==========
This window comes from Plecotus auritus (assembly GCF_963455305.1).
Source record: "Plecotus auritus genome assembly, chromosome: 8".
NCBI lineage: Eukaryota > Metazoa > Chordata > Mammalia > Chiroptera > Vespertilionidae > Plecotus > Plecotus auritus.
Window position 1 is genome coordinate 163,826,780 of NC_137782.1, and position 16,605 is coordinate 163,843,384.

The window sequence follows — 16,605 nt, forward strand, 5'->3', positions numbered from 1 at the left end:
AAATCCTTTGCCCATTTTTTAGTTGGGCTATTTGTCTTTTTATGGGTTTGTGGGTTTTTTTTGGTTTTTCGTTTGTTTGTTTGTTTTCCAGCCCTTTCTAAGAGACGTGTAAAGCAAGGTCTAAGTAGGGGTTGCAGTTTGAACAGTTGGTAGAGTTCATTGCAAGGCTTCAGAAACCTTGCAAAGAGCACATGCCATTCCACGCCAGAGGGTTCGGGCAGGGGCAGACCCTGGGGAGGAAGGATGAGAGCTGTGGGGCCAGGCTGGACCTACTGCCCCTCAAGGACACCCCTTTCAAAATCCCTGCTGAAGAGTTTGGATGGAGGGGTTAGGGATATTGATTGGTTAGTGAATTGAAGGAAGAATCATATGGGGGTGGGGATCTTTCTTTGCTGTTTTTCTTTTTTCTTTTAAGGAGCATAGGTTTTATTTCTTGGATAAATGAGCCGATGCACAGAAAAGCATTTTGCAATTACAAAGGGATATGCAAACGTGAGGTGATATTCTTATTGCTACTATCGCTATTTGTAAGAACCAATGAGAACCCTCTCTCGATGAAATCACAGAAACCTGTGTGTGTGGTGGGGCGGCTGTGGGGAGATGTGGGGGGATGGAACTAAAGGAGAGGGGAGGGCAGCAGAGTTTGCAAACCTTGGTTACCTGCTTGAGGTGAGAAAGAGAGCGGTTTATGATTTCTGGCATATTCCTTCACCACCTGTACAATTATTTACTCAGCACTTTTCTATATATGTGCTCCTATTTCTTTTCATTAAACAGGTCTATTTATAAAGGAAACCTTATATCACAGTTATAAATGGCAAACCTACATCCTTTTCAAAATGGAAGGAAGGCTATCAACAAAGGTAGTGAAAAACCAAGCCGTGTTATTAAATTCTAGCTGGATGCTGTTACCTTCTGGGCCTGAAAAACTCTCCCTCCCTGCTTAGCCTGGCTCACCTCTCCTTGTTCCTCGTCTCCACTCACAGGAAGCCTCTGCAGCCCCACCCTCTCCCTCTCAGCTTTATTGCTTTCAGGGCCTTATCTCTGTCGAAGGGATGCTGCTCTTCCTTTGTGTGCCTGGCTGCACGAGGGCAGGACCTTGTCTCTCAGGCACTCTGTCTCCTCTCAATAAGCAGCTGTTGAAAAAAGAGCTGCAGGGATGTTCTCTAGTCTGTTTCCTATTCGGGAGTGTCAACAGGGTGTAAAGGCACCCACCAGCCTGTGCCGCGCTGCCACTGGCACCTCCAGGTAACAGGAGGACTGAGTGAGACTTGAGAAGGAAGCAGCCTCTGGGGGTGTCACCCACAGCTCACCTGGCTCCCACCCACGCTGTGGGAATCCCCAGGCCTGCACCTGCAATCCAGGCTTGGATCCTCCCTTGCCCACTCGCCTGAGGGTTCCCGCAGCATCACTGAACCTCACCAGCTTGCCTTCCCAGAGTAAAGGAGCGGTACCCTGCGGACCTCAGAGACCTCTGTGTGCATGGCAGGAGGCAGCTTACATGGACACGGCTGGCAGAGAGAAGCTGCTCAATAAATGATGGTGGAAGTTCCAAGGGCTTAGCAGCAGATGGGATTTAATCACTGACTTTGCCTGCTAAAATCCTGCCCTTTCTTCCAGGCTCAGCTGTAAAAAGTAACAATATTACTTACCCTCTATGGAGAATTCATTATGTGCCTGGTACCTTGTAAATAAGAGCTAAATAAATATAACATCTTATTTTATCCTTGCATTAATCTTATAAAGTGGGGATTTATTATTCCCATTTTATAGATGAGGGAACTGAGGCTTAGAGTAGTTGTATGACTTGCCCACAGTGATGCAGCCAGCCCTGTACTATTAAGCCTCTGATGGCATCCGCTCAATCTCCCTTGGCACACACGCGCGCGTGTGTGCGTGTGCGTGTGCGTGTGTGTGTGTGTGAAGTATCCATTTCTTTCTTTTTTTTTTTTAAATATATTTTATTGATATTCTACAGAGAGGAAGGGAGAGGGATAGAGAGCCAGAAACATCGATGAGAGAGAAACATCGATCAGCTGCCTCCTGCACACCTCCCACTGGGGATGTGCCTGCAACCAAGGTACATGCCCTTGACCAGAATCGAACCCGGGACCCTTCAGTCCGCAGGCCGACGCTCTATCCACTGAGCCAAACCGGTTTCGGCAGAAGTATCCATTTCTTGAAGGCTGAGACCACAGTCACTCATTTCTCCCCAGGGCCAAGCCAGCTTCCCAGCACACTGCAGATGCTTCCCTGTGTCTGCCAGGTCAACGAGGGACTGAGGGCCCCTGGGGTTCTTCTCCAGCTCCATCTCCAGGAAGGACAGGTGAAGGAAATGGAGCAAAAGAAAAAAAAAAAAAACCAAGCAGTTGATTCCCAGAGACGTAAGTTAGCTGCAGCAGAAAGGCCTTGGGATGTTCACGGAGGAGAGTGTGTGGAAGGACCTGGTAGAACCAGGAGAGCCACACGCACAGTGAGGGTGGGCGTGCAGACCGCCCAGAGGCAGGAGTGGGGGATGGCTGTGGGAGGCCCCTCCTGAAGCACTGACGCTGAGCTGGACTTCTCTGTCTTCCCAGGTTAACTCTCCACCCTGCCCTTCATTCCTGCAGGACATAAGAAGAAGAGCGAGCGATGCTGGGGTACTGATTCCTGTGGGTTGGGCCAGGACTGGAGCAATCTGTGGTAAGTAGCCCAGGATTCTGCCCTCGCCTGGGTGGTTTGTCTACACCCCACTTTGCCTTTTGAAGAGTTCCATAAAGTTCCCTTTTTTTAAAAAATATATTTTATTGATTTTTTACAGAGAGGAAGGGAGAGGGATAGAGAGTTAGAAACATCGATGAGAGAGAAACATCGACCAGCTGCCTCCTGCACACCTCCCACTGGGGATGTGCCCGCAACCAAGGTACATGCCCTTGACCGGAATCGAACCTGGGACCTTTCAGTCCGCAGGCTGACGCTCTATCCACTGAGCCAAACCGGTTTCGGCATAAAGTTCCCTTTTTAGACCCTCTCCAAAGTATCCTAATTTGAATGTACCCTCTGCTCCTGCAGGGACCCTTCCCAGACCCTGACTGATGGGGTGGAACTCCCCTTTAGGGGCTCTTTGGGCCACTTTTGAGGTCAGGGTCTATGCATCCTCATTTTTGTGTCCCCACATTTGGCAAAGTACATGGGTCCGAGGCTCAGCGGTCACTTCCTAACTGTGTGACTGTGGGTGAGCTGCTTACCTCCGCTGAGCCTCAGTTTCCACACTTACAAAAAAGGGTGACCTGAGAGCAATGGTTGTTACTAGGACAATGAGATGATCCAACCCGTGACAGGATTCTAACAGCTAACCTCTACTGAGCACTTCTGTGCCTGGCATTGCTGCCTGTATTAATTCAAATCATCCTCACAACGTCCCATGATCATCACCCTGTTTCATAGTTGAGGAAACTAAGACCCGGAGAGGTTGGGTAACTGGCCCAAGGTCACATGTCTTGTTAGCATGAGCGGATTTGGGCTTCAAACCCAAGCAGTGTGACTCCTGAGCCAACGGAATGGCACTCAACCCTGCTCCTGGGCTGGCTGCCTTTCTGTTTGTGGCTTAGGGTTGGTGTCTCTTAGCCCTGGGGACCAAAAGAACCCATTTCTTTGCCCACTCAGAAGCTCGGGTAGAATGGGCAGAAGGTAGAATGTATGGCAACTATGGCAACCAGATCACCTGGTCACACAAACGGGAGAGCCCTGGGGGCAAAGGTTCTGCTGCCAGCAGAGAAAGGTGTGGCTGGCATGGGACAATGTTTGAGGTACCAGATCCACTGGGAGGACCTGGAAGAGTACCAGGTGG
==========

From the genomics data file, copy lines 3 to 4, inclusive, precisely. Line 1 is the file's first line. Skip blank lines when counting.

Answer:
NCBI lineage: Eukaryota > Metazoa > Chordata > Mammalia > Chiroptera > Vespertilionidae > Plecotus > Plecotus auritus.
Window position 1 is genome coordinate 163,826,780 of NC_137782.1, and position 16,605 is coordinate 163,843,384.